The Congress party is debating holding a general election in November, six months ahead of schedule, senior party leaders said, reflecting an internal discussion over whether to pull the plug on the shaky ruling coalition or have it serve a full term. Full Article
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CBI to make final report in telecoms graft case
NEW DELHI |
NEW DELHI (Reuters) – The Central Bureau of Investigation (CBI) will submit on Tuesday a final report to the Supreme Court over a multi-billion dollar telecoms corruption case before making the first charges in a scandal that has embroiled the government and business magnates.
The report, which will not be made public, comes before a Thursday deadline for the CBI to file charges. The scam has tainted Prime Minister Manmohan Singh, halted economic reforms and worried investors in Asia's third largest economy.
Police lawyers have earlier in court accused former telecoms minister Andimuthu Raja of having taken bribes from firms which are now the Indian arms of Telenor and Etisalat to grant them lucrative mobile phone licences.
All of the accused have denied any wrongdoing. Police will file formal charges by Thursday in a lower court.
The state auditor has estimated India lost up to $39 billion in revenue due to irregularities when licences were granted in 2007-08 at rock bottom prices in return for kickbacks. The report forced the resignation and arrest of Raja.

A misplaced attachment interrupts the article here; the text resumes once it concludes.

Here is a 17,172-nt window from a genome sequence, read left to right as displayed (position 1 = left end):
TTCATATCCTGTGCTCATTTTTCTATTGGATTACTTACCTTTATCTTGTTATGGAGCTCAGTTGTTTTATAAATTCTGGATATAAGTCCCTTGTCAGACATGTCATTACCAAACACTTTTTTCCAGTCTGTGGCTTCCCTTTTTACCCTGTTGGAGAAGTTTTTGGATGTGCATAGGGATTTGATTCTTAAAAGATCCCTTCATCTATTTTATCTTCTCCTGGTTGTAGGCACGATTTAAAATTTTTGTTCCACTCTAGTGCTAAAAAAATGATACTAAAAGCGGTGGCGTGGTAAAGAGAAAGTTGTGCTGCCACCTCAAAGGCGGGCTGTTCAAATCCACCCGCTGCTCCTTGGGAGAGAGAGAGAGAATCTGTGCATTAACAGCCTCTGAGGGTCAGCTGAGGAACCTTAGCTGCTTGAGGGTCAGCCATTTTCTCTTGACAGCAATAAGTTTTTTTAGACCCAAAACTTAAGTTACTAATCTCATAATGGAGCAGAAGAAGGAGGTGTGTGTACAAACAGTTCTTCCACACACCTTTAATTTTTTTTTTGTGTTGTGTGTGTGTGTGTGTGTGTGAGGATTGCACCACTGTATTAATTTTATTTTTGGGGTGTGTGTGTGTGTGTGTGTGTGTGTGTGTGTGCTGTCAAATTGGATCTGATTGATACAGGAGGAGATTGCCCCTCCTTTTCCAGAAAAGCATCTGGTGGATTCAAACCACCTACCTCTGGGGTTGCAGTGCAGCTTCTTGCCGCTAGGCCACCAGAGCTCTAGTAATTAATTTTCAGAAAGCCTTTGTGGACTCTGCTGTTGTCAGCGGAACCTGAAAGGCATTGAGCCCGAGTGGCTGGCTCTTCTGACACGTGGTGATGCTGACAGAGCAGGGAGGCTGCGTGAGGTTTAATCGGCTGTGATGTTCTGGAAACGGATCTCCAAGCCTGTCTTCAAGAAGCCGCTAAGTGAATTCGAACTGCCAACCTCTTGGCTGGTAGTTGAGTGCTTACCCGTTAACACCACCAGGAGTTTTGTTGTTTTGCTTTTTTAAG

The opposition has called for Singh's resignation and halted parliament, effectively blocking economic reforms such as freeing up diesel prices and allowing foreign investors into the supermarket sector.
The scandal has touched the very top of Indian society, including some of the stars of India's economic boom once seen as untouchable. Police have questioned businessmen including Anil Ambani, the billionaire chairman of the Reliance ADA Group.
Notices have gone out to telecoms firms asking why their licences should not be cancelled, sparking questions about regulatory stability.
On Monday, a parliamentary panel probing the scandal called top Indian tycoons Ratan Tata and Anil Ambani to depose before it.
The scandal has weighed on the benchmark Mumbai stock market, which is down 7.6 percent since the beginning of the year, underperforming the MSCI's broader emerging markets equities index, which has gained 2.4 percent.
The corruption scandals, which include charges of graft at the 2010 Commonwealth Games and of officials at state-run banks taking bribes for corporate loans, have tarnished Singh's image as a clean and effective leader.
They could also affect the performance of the ruling Congress party in five state elections that begin in mid-April, in which the Congress must perform well or risk the coalition unravelling.
(Reporting by C.J. Kuncheria; Editing by Alistair Scrutton and Daniel Magnowski)
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